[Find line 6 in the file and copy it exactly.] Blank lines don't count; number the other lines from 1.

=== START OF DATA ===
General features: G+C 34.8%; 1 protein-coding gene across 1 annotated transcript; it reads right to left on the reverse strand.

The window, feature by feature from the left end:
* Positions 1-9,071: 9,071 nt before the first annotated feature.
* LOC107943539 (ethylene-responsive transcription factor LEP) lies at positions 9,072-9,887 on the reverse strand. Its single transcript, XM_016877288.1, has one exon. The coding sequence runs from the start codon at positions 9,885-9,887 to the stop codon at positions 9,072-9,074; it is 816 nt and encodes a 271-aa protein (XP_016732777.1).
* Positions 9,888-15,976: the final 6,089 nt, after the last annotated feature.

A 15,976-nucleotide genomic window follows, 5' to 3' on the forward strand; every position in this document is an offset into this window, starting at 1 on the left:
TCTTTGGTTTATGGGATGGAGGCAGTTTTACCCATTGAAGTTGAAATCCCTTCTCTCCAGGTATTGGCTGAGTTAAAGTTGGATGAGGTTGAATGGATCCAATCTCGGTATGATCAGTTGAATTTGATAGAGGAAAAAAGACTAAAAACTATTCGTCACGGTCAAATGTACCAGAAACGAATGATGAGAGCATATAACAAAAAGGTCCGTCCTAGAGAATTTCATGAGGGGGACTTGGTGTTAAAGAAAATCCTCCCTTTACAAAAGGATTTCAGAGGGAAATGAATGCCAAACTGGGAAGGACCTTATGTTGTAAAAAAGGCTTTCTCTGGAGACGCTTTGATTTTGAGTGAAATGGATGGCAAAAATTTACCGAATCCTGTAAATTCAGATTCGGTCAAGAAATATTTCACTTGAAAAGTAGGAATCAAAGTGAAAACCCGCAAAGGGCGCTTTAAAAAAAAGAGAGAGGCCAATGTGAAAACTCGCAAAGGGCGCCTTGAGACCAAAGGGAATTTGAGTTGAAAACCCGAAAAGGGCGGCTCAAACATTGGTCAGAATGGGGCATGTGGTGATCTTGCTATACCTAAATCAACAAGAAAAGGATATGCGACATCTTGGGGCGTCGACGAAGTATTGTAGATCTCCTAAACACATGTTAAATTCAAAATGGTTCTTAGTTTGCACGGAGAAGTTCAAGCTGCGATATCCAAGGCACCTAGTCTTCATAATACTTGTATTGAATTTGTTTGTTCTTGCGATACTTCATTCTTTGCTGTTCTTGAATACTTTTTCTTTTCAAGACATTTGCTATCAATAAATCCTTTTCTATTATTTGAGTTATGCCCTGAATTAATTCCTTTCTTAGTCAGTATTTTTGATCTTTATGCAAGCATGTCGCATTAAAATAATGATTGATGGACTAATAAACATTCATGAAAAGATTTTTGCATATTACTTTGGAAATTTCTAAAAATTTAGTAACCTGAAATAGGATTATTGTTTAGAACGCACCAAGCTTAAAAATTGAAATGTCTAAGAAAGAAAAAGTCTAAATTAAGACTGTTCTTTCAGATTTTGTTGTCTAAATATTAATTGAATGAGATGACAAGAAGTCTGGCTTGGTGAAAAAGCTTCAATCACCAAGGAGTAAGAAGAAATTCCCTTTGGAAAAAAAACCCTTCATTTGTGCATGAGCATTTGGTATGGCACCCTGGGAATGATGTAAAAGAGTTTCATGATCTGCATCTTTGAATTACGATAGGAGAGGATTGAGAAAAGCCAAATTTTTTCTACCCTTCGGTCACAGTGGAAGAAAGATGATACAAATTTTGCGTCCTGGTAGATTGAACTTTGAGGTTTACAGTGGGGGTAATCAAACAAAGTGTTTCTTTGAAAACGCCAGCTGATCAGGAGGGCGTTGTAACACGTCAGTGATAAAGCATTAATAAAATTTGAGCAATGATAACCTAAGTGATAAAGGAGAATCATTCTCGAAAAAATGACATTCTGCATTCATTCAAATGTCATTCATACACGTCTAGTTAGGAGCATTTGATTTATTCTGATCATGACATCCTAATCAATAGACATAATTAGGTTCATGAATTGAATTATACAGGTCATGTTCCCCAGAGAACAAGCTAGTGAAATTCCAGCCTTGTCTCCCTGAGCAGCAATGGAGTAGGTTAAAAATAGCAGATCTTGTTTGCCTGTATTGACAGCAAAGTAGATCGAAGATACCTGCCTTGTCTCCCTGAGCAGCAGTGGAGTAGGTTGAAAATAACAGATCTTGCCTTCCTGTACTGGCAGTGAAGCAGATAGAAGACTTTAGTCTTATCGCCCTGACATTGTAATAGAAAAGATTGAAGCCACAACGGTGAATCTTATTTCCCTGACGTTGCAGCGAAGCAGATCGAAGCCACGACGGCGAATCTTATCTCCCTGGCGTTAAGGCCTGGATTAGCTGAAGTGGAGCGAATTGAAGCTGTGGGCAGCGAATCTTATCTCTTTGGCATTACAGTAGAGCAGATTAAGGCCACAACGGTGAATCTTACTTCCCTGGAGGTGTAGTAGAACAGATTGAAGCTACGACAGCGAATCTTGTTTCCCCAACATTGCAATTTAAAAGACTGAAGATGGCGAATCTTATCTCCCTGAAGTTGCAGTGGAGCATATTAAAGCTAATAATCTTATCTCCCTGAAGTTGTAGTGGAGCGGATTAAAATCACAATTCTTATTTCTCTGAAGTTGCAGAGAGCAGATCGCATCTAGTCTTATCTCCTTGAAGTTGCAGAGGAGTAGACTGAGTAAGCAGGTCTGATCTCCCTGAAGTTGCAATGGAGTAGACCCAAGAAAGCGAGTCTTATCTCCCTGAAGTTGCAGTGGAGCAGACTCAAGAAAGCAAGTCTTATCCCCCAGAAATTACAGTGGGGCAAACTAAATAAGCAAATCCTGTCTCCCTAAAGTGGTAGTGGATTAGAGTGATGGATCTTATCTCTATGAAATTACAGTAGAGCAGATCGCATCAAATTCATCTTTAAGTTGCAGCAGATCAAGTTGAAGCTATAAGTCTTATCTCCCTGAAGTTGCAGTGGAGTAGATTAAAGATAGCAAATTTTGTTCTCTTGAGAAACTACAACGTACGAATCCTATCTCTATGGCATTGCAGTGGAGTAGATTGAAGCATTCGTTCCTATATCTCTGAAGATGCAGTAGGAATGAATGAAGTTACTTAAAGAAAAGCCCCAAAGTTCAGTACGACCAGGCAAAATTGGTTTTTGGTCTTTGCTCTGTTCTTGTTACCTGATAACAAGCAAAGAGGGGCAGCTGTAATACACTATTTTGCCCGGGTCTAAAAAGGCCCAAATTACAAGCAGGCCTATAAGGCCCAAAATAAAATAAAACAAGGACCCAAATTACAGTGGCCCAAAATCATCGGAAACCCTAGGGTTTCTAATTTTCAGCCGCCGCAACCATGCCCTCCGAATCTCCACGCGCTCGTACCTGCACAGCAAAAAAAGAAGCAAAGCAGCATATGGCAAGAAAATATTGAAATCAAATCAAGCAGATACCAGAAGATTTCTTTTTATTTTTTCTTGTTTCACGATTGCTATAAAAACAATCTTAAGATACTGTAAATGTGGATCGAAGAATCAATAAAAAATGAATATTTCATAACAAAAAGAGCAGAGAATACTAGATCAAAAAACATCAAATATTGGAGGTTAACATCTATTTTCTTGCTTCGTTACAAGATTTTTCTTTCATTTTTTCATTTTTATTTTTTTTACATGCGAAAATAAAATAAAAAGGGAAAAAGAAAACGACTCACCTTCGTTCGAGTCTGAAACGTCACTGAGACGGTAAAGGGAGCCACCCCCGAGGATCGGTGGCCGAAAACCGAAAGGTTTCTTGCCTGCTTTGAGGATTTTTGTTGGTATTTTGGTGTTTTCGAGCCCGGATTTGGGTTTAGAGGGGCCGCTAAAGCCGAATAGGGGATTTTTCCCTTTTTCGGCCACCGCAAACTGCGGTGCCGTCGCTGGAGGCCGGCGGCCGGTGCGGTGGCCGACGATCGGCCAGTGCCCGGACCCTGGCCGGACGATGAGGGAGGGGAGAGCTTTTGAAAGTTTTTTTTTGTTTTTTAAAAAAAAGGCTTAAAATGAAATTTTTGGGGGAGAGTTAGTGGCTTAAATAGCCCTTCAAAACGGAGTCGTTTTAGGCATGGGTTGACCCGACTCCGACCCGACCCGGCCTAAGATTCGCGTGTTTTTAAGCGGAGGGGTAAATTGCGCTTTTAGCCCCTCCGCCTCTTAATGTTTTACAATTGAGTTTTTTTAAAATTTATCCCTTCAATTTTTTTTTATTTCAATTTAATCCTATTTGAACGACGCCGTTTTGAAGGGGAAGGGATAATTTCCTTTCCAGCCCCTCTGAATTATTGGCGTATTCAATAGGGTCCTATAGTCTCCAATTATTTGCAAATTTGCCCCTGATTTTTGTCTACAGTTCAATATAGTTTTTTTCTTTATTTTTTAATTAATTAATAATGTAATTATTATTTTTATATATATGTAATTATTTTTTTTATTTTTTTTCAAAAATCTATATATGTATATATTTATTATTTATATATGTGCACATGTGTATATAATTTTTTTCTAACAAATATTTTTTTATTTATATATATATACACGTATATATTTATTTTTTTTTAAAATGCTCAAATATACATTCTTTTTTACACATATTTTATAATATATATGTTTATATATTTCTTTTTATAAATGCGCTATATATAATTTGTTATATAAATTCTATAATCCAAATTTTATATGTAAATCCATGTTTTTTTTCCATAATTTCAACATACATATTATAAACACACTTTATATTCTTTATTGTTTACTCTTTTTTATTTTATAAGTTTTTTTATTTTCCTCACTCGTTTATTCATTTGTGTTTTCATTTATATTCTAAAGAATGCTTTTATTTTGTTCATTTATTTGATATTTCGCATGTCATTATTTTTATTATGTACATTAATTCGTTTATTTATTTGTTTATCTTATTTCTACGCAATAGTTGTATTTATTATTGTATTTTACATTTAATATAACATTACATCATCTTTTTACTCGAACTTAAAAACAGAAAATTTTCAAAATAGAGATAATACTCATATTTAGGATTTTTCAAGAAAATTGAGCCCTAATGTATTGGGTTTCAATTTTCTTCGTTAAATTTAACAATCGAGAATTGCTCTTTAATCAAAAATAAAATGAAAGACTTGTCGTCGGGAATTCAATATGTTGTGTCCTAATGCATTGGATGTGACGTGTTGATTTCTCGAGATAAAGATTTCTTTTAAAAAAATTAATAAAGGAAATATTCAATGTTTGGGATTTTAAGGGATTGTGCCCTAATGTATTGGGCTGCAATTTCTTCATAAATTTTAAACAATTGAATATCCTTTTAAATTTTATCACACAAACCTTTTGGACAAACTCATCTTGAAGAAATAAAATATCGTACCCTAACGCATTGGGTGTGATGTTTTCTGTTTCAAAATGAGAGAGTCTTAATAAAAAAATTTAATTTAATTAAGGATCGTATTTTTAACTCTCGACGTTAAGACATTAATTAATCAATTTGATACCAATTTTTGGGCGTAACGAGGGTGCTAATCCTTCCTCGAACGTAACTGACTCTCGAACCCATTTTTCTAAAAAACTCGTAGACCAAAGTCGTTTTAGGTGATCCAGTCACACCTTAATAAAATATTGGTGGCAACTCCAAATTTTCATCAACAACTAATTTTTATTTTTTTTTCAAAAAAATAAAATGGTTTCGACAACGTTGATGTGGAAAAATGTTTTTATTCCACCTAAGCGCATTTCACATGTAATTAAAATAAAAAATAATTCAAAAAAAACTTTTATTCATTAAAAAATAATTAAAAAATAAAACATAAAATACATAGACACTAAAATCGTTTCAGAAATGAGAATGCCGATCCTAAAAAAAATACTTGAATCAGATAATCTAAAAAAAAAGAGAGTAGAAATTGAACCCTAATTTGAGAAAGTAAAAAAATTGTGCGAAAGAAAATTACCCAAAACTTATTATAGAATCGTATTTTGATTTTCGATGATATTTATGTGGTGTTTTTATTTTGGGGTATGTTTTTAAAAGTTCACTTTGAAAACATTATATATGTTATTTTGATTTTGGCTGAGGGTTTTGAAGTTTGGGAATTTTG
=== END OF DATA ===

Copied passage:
A 15,976-nucleotide genomic window follows, 5' to 3' on the forward strand; every position in this document is an offset into this window, starting at 1 on the left: